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Kenosha Classic Cruise-In car show returns Saturday

Kenosha Classic Cruise-In car show returns Saturday

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The 2019 Kenosha Classic Cruise-In car show — also known as “The Downtown Car Show” — will once again take over the streets of downtown to kick off Labor Day Weekend in Kenosha.

Tony Pontillo, the car show’s main organizer, said the show continues to grow in popularity each year.

“The downtown business owners tell us this is their busiest day of the year,” he said.

That popularity means show organizers have a problem: What to do with all those cars.

But that’s a good problem to have.

The show started with about 80 cars and has grown to feature more than 1,800 vehicles.

Pontillo says about 8,000 to 10,000 people attend the car show, coming from this area and from Chicago, Milwaukee, Indiana and Minnesota.

“We’ve had people come to this show from all over,” he said. “This is one of the biggest car shows in the Midwest, and it’s the biggest free car show in the state. We even have people coming from Canada now — we’ve gone international.

“People love that the show is free, and we know that helps keep it so popular.”

The 16th annual show is Saturday (Aug. 31). It is free to the public and exhibitors and is open to all makes and models of vehicles. Dash plaques will be awarded to the first 300 entries. The show is put on by the Kenosha Classic Street Machines group.

The Cruise-In takes over Sixth Avenue and adjoining side streets, which are closed off to traffic for the event. For many people, it brings back memories of “scooping the loop” in downtown Kenosha, Pontillo said.

New this year

Besides all the vehicles in the show, the Kenosha Police Department’s Motorcycle Unit will perform riding demonstrations from 1 to 3 p.m. on 55th Street and Seventh Avenue.

Visitors will be able to meet with the officers, take photos with the unit and see the new 2019 police motorcycle.

Busy day downtown

The show is always the Saturday of Labor Day Weekend, and visitors can combine this with other downtown events.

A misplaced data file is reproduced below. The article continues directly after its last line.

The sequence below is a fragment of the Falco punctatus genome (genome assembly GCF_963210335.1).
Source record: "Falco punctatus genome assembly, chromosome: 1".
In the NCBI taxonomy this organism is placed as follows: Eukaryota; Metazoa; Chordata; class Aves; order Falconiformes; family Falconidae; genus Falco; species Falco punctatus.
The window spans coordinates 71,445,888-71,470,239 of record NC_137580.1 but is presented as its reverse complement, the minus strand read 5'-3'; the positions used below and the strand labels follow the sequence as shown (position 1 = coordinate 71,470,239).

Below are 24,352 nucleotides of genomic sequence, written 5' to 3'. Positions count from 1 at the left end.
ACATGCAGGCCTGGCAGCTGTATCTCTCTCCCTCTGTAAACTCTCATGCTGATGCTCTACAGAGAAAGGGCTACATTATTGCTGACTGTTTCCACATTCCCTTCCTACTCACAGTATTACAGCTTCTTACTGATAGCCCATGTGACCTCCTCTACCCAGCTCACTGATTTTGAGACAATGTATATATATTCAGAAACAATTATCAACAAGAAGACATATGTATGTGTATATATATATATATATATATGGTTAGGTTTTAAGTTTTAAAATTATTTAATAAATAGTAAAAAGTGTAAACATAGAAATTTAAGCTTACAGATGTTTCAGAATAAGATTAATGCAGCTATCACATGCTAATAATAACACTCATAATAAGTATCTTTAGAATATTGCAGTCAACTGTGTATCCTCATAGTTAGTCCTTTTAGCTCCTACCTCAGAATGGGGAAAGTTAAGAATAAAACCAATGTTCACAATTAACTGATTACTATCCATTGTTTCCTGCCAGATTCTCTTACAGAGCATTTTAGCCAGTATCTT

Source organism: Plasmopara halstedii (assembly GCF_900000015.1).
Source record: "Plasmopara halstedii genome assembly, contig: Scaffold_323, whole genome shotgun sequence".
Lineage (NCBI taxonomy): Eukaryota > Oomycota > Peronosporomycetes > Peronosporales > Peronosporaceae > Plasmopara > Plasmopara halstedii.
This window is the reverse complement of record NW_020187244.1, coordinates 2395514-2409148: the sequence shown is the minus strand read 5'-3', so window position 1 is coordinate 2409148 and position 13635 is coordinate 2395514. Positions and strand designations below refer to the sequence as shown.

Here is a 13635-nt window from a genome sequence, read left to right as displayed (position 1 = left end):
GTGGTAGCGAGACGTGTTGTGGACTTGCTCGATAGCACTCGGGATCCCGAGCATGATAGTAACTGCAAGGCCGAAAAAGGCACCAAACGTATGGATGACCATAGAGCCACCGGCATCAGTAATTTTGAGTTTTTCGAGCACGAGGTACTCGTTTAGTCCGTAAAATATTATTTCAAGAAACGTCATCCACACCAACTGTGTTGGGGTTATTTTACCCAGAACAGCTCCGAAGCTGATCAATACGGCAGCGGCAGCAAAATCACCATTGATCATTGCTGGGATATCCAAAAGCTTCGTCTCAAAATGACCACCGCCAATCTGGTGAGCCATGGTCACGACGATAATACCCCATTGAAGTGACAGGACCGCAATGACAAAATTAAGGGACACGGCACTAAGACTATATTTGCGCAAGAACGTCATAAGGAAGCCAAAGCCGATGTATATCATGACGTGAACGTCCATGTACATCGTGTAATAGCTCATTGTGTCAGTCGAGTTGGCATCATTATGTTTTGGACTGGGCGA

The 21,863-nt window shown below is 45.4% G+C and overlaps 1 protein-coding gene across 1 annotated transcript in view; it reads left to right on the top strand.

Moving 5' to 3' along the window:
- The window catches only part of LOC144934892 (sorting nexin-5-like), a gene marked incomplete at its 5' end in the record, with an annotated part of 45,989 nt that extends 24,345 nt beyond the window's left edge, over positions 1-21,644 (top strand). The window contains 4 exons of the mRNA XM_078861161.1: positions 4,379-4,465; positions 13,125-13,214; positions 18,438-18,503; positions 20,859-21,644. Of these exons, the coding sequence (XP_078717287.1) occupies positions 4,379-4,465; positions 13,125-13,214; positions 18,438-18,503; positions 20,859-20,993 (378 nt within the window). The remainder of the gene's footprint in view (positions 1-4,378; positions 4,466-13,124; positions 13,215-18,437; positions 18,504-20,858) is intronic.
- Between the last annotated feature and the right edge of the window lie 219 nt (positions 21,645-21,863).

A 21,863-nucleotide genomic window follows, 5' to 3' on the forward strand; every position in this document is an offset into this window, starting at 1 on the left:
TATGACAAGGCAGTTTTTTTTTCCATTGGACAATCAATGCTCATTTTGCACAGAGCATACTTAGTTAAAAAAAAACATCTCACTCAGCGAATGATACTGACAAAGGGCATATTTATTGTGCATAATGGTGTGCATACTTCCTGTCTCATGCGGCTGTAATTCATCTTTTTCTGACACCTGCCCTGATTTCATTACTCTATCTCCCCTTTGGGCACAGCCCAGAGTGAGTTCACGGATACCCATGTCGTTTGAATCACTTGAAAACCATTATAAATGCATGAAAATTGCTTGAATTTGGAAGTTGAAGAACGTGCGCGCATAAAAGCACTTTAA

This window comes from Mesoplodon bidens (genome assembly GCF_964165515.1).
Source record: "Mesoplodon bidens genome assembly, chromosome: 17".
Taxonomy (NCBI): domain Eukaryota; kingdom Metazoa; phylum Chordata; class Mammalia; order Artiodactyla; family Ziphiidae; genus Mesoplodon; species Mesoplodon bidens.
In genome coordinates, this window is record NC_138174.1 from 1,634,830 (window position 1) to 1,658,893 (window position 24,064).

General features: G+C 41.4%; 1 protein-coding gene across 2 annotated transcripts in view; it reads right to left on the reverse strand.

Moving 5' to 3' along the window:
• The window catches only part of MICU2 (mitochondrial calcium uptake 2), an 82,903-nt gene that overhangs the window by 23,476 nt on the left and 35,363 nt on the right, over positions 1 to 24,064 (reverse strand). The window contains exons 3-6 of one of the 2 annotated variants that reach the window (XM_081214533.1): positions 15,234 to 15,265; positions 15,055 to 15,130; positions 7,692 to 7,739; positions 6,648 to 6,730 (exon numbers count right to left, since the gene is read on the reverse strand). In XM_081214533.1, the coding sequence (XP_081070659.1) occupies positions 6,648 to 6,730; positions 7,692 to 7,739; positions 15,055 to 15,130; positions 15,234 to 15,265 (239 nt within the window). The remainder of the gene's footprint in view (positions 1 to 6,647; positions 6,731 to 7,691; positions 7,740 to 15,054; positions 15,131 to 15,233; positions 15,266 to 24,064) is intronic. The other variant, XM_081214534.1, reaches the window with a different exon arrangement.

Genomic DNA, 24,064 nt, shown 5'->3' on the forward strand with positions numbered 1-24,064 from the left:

“Lots of men and women come downtown,” Pontillo said. “The women go to the HarborMarket and then come to the car show later to meet their husbands, after shopping at the market. You can go to the Cheese-A-Palooza Festival in HarborPark, too.”

He suggests visitors park near the Municipal Building — 52nd Street and Sixth Avenue — and ride the streetcar to the car show and other Saturday events. People can also park in the lot behind Reuther Central High School at Sheridan Road and 58th Street “and then just walk half a block and get on the streetcar,” he said.

To make this even easier for people, streetcar rides will be free on Saturday.

Food and beverages — including pizza, brats, hot dogs and hot beef — will be available for purchase from participating downtown restaurants, and donations of non-perishable food items will be collected for the Salvation Army’s food pantry. Each year, Pontillo says, the show collects about 1,200 pounds of food, plus cash, to be donated.

Proceeds from the sale of concessions at a trailer at Sixth Avenue and 58th Street will benefit breast-cancer research.

Cars, cars, cars

Besides the classic cars, new-car dealers are also at the Cruise-In, showing off their latest models.

Cars that have been part of the Classic Cruise-In include a Sunbeam Alpine British sports car, a 1902 Rambler, a 1956 Ford Customline, a Dodge Coronet, a Chevrolet Bel Air, Pontiac Catalina, Ford Falcon, AMX and Gremlin, a 1965 Thunderbird, a silver DeLorean and flashy Cameros and Corvettes — all on display by their loving owners.

Entertainment

Besides all the vehicles on display, visitors will likely see Elvis — in fish form as King Elvis, the Kenosha Kingfish mascot, who frequently stops by the car show — along with the band All the King’s Men, performing Elvis tunes. And keep an eye out for “Scoopy,” the Culver’s Frozen Custard mascot.

Pontillo works for several months to organize the show, contacting organizations, car clubs and city officials, he said. Club member Bob Koos also works on the show each year.

“It’s worth it,” Pontillo said, “when thousands of people come downtown for the show.”

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